A PhD in Biology from the University of Oregon begins with first-year research rotations, teaching assistantships, coursework, and exams. To help introduce students to different PIs, research, approaches, and biological subdisciplines, first year students participate in three, 10-week long lab rotations. The rotation process helps students gain a sound basis for choosing an area of research for their dissertation and aids them in finding the lab best suited to their interests, personalities, and capabilities.
In addition to rotations, first year students are required to serve three terms as a Graduate Employee (GE) Teaching Assistant (TA). Three terms of being a TA are required to Advance to Candidacy. PhD students also take courses, including Seminars and Journal Clubs each term. There are very few required courses (the exception is BI 610, Ethics in Life Science) although students must complete a minimum of 81 credits to graduate, which is easily achieved over the five-year average time-to-graduation. Institute and training programs may dictate further course requirements but typically there is abundant flexibility for students to choose courses that are of the greatest interest to them. Quarterly exams round out first year requirements.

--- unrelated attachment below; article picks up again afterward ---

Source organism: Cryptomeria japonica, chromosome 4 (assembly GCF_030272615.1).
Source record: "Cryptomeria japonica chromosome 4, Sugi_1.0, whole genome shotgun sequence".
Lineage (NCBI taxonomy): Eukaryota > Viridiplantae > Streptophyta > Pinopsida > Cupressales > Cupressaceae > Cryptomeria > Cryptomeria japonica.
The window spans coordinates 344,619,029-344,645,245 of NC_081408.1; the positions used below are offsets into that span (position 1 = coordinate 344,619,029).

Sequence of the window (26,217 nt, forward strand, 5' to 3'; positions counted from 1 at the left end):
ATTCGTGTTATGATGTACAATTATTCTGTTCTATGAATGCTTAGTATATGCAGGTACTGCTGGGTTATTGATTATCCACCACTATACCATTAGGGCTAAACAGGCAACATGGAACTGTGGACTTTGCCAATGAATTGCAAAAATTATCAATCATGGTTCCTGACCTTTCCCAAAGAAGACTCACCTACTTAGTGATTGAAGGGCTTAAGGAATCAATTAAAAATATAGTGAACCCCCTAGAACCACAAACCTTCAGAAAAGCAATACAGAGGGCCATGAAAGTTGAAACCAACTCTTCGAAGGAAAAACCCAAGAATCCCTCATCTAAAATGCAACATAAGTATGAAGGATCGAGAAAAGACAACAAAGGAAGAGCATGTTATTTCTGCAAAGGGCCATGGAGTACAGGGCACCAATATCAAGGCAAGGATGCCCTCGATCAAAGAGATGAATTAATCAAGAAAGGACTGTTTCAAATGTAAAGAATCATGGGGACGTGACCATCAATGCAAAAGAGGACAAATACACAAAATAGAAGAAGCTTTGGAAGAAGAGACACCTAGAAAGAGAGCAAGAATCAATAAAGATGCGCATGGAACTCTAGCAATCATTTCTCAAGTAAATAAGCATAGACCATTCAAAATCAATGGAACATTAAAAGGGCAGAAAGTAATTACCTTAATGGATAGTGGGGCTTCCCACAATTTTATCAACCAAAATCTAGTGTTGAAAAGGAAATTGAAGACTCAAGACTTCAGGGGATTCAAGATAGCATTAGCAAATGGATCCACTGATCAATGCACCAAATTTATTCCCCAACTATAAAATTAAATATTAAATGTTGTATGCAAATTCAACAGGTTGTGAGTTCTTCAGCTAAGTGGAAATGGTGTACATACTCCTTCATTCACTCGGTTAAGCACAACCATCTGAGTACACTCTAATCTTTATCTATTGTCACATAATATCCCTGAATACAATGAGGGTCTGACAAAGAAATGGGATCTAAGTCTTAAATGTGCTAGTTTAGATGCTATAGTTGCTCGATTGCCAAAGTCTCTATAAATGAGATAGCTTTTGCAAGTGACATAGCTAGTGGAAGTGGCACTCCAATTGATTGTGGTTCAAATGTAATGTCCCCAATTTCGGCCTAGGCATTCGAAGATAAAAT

Following their first year students will identify a thesis lab and form their Dissertation Advisory Committee (DAC).
Outstanding students may be selected for specialized training as part of shared training programs:
- Molecular Biology and Biophysics Training Program
- Genetics Training Program
- Developmental Biology Training Program
Second year students conduct research, meet with members of their DAC, take courses, and complete a Proposal Exam. Once students have successfully passed all required exams (quarterly and proposal), completed rotations and the teaching requirement (three terms each), and maintained a minimum GPA of 3.0, they may Advance to Candidacy. Thereafter, the primary focus for the student is on their dissertation research.
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